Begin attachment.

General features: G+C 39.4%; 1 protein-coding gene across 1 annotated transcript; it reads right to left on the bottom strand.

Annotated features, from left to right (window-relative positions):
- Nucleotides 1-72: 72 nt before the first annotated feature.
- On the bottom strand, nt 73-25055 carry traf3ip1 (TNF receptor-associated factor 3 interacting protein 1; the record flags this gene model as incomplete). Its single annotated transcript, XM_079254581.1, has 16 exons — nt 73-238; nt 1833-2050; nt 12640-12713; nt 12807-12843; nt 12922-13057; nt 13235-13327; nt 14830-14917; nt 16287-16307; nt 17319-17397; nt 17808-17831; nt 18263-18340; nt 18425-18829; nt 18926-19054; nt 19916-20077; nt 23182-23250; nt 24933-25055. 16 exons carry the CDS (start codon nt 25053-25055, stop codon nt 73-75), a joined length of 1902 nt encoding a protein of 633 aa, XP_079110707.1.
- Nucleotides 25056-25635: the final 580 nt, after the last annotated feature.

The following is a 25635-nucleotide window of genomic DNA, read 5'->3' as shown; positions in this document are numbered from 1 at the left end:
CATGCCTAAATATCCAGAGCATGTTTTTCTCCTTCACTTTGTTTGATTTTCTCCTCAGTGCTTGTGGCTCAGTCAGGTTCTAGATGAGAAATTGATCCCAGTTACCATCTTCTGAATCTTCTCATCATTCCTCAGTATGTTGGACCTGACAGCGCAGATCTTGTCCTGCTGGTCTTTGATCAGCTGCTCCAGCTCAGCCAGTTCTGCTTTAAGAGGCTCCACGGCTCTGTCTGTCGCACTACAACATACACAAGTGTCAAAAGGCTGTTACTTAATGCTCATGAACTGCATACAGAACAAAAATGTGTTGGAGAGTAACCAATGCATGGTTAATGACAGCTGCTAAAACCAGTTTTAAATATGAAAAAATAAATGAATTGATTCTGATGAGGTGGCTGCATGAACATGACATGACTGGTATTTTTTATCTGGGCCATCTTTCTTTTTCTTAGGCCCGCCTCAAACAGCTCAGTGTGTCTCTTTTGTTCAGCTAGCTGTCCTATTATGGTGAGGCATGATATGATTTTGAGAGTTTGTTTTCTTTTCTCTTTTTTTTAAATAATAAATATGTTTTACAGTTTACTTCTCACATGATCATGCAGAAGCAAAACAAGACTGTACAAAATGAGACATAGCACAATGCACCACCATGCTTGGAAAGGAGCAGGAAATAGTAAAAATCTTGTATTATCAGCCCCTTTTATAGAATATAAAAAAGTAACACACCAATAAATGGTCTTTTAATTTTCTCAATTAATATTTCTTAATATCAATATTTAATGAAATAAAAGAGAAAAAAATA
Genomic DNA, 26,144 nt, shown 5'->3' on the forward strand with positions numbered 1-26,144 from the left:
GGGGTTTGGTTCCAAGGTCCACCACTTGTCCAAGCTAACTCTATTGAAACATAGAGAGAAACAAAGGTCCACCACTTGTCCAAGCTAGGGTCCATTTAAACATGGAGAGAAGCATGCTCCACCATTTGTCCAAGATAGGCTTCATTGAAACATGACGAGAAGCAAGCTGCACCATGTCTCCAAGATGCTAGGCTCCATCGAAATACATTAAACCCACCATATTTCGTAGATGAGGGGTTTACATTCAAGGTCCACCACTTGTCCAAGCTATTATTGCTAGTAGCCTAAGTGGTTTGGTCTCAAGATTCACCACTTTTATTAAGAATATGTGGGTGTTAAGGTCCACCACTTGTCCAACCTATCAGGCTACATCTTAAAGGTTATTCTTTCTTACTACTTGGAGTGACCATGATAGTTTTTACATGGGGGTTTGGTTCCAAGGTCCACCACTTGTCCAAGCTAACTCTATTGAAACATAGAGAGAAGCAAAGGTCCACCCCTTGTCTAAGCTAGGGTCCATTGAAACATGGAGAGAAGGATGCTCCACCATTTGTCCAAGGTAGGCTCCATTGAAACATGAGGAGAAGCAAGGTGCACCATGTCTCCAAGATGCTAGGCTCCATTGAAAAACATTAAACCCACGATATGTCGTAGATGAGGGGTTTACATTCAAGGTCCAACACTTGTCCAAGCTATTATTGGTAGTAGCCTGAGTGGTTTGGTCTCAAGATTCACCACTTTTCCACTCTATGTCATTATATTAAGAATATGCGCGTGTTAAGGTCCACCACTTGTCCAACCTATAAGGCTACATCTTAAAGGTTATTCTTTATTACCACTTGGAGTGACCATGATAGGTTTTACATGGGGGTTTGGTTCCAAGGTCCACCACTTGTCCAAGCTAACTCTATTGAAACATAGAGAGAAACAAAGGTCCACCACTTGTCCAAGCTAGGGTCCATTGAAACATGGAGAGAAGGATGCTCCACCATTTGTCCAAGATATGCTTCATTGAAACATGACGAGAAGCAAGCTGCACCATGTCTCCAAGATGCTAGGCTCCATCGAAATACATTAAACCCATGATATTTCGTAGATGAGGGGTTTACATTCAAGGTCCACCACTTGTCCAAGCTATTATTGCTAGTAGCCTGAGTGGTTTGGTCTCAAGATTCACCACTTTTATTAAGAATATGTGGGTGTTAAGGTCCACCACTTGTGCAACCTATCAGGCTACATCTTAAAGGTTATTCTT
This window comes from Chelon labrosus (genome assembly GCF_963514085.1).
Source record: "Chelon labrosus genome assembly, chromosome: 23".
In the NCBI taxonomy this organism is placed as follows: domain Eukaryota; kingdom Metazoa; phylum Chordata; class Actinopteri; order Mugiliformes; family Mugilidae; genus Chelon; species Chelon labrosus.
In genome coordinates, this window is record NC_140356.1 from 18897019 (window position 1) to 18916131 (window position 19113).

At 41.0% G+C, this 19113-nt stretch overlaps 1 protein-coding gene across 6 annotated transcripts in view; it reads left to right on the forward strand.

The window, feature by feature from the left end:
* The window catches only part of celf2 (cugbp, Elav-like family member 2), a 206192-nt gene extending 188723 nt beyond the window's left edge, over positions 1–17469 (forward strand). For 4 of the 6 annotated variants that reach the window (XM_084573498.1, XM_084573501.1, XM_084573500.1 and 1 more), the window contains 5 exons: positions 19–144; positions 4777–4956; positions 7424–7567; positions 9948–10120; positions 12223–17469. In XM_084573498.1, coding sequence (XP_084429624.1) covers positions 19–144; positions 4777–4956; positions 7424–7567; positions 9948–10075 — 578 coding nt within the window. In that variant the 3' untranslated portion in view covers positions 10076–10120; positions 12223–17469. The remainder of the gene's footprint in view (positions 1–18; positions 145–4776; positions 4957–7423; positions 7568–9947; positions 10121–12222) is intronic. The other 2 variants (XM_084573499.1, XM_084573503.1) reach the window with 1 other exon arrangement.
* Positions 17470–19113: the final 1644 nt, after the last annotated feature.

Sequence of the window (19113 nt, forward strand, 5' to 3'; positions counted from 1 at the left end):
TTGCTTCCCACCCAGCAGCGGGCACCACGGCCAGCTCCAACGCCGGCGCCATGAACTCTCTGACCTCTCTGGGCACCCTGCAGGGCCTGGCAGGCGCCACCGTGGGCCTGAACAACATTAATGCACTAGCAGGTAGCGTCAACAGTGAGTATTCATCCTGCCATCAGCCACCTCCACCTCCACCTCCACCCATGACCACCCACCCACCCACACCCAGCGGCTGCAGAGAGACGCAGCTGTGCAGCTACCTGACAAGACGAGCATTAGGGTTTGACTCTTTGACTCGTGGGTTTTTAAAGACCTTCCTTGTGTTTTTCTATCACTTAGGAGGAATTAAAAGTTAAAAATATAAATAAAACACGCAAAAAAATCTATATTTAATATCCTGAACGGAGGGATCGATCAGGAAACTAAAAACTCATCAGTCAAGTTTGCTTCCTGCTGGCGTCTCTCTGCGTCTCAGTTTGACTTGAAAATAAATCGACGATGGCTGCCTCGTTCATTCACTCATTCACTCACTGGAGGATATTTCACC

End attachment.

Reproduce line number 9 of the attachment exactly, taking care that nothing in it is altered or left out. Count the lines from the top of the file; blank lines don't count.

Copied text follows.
GGGGTTTGGTTCCAAGGTCCACCACTTGTCCAAGCTAACTCTATTGAAACATAGAGAGAAACAAAGGTCCACCACTTGTCCAAGCTAGGGTCCATTTAAACATGGAGAGAAGCATGCTCCACCATTTGTCCAAGATAGGCTTCATTGAAACATGACGAGAAGCAAGCTGCACCATGTCTCCAAGATGCTAGGCTCCATCGAAATACATTAAACCCACCATATTTCGTAGATGAGGGGTTTACATTCAAGGTCCACCACTTGTCCAAGCTATTATTGCTAGTAGCCTAAGTGGTTTGGTCTCAAGATTCACCACTTTTATTAAGAATATGTGGGTGTTAAGGTCCACCACTTGTCCAACCTATCAGGCTACATCTTAAAGGTTATTCTTTCTTACTACTTGGAGTGACCATGATAGTTTTTACATGGGGGTTTGGTTCCAAGGTCCACCACTTGTCCAAGCTAACTCTATTGAAACATAGAGAGAAGCAAAGGTCCACCCCTTGTCTAAGCTAGGGTCCATTGAAACATGGAGAGAAGGATGCTCCACCATTTGTCCAAGGTAGGCTCCATTGAAACATGAGGAGAAGCAAGGTGCACCATGTCTCCAAGATGCTAGGCTCCATTGAAAAACATTAAACCCACGATATGTCGTAGATGAGGGGTTTACATTCAAGGTCCAACACTTGTCCAAGCTATTATTGGTAGTAGCCTGAGTGGTTTGGTCTCAAGATTCACCACTTTTCCACTCTATGTCATTATATTAAGAATATGCGCGTGTTAAGGTCCACCACTTGTCCAACCTATAAGGCTACATCTTAAAGGTTATTCTTTATTACCACTTGGAGTGACCATGATAGGTTTTACATGGGGGTTTGGTTCCAAGGTCCACCACTTGTCCAAGCTAACTCTATTGAAACATAGAGAGAAACAAAGGTCCACCACTTGTCCAAGCTAGGGTCCATTGAAACATGGAGAGAAGGATGCTCCACCATTTGTCCAAGATATGCTTCATTGAAACATGACGAGAAGCAAGCTGCACCATGTCTCCAAGATGCTAGGCTCCATCGAAATACATTAAACCCATGATATTTCGTAGATGAGGGGTTTACATTCAAGGTCCACCACTTGTCCAAGCTATTATTGCTAGTAGCCTGAGTGGTTTGGTCTCAAGATTCACCACTTTTATTAAGAATATGTGGGTGTTAAGGTCCACCACTTGTGCAACCTATCAGGCTACATCTTAAAGGTTATTCTT